Ockeghem: Missa Caput; Gregorian Chant / Graindelavoix

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OCKEGHEM Missa Caput. anonymous Mandatum antiphons ? Björn Schmelzer, dir; Graindelavoix ? GLOSSA P 32101 (58:52)

This is a remarkable disc, quite unlike most of the rival issues. Despite the attention paid to the three ?Caput? Masses (an anonymous English work long attributed to Dufay, Obrecht?s, and this one), this Mass has rarely been recorded. Alejandro Planchart recorded all three Masses; then Edward Wickham (22:5) included this one in his complete traversal of Ockeghem for his quincentenary; and Guy Janssens included the work in a sizable traversal of Renaissance polyphony, soon to be reviewed.

Inserted among the movements of the Mass are six antiphons for the foot washing ritual observed on Holy Thursday. The first is ?Mandatum novum,? still found in modern liturgical books. This is the text (?A new commandment I give you, that you love one another?) that gives the day its name (?maundy? being a corruption of ?mandatum,? like Bedlam for Bethlehem, maudlin for Magdalen, and tawdry for St. Audrey). The series concludes with ?Venit ad Petrum,? which ends with the long melisma on ?caput? (?not only my feet but also my hands and my head ?) that forms the cantus firmus of these three Masses. As it happens, these six antiphons are exactly the set found in the 13th-century Sarum Gradual (facsimile 1894, Gregg reprint 1966), though they are also found in Rouen, Paris, and St. Martial. It was Manfred Bukofzer?s discovery of this overlooked source that led to his identification of the origin of the cantus firmus in his celebrated article, ?Caput: a Liturgico-Musical Study? in Studies in Medieval and Renaissance Music . (The source later reinforced the identification of the composer of the original Mass as anonymous English rather than Dufay.) The chant is rendered with the ?flowers? (hence florid singing) that Mother Thomas More (Mary Berry) described in her 1968 dissertation on late medieval chant, ?The Performance of Plainsong in the Later Middle Ages and the 16th Century.? Very few recordings of chant have adopted this practice. I alluded to florid chant in my review of Marcel Pérès?s Josquin des Prez (10:3), pointing out that Jerome of Moravia called for ?flowers? only on the first two notes, the last two notes, and plicas. Yet here, as in Pérès?s practice, the singing of most notes is florid. I can?t recall another recorded example of this in the intervening two decades.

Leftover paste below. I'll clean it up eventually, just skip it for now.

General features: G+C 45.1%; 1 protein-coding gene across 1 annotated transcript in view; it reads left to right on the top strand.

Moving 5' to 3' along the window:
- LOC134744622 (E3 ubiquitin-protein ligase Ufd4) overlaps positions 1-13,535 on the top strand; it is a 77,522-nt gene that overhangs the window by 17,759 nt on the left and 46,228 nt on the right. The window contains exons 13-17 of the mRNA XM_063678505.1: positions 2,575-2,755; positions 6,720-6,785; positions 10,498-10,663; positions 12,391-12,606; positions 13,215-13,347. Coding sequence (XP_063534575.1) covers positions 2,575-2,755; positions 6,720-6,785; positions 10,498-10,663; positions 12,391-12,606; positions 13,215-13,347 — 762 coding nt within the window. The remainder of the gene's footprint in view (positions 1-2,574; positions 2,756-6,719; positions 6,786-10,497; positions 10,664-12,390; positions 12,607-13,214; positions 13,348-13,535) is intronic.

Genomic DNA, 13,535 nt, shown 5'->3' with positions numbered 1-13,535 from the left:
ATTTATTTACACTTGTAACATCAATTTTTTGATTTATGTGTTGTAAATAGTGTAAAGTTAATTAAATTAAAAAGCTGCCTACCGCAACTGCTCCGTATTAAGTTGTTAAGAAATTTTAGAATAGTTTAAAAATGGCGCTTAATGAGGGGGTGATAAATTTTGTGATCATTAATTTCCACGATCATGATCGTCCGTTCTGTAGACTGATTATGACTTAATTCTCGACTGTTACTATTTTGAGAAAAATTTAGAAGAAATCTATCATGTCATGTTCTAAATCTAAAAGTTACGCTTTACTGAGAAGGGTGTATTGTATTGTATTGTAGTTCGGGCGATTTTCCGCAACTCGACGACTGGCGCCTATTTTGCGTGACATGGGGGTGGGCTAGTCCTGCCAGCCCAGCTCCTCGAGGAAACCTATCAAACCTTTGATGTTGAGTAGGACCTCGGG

Hence, this disc is a major contribution to our appreciation of the ?Caput? Masses. It should not be a first choice for Ockeghem, but it will repay close study. Schmelzer writes of singing the Mass a fourth lower than written, suiting his all-male ensemble. Yet Planchart and Wickham, using mixed voices, sing a whole tone lower than this, though Planchart uses only instruments on the bass line (Janssens is only a half-tone higher than this). The tonal weight of his ensemble is in the bass, as if a drone has been added to the polyphony. It?s also the slowest of the four performances. The layout of the disc is an accommodation to variety, the antiphons alternating with the Mass movements, but it is not useful, in spite of the connection between the final antiphon and the Mass from which it draws its cantus firmus. The foot washing ritual never took place during Mass until 1970, and the antiphons would not be scattered through the Mass in any case. Give it a chance, though, for such thoughtful work doesn?t come along every day.

FANFARE: J. F. Weber

Product Description:

  • Catalog Number: GCDP32101

  • UPC: 8424562321014

  • Label: Glossa

  • Composer: Anonymous, Johannes Ockeghem

  • Conductor: Björn Schmelzer

  • Orchestra/Ensemble: Graindelavoix